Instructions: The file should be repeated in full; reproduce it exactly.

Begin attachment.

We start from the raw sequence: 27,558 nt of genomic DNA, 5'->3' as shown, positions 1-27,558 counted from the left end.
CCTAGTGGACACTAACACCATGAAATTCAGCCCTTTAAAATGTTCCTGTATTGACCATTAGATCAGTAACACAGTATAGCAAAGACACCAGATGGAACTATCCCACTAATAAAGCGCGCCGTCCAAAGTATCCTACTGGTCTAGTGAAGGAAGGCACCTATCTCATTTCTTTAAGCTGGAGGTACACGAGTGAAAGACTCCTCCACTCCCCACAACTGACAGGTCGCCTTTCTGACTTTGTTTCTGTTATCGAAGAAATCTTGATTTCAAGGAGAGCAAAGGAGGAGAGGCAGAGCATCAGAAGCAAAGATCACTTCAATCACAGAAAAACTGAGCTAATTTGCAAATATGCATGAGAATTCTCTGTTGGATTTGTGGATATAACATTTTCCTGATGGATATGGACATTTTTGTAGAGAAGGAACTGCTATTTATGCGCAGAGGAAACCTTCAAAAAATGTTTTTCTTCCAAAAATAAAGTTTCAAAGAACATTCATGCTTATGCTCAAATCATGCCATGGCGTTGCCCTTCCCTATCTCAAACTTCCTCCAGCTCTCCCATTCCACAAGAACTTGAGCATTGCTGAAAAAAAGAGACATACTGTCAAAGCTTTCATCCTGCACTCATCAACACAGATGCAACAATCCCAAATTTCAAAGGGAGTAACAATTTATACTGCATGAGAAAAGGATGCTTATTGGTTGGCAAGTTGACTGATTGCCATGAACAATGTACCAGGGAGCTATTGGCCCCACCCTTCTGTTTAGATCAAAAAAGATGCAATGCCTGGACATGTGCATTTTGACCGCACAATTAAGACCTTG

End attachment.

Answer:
We start from the raw sequence: 27,558 nt of genomic DNA, 5'->3' as shown, positions 1-27,558 counted from the left end.
CCTAGTGGACACTAACACCATGAAATTCAGCCCTTTAAAATGTTCCTGTATTGACCATTAGATCAGTAACACAGTATAGCAAAGACACCAGATGGAACTATCCCACTAATAAAGCGCGCCGTCCAAAGTATCCTACTGGTCTAGTGAAGGAAGGCACCTATCTCATTTCTTTAAGCTGGAGGTACACGAGTGAAAGACTCCTCCACTCCCCACAACTGACAGGTCGCCTTTCTGACTTTGTTTCTGTTATCGAAGAAATCTTGATTTCAAGGAGAGCAAAGGAGGAGAGGCAGAGCATCAGAAGCAAAGATCACTTCAATCACAGAAAAACTGAGCTAATTTGCAAATATGCATGAGAATTCTCTGTTGGATTTGTGGATATAACATTTTCCTGATGGATATGGACATTTTTGTAGAGAAGGAACTGCTATTTATGCGCAGAGGAAACCTTCAAAAAATGTTTTTCTTCCAAAAATAAAGTTTCAAAGAACATTCATGCTTATGCTCAAATCATGCCATGGCGTTGCCCTTCCCTATCTCAAACTTCCTCCAGCTCTCCCATTCCACAAGAACTTGAGCATTGCTGAAAAAAAGAGACATACTGTCAAAGCTTTCATCCTGCACTCATCAACACAGATGCAACAATCCCAAATTTCAAAGGGAGTAACAATTTATACTGCATGAGAAAAGGATGCTTATTGGTTGGCAAGTTGACTGATTGCCATGAACAATGTACCAGGGAGCTATTGGCCCCACCCTTCTGTTTAGATCAAAAAAGATGCAATGCCTGGACATGTGCATTTTGACCGCACAATTAAGACCTTG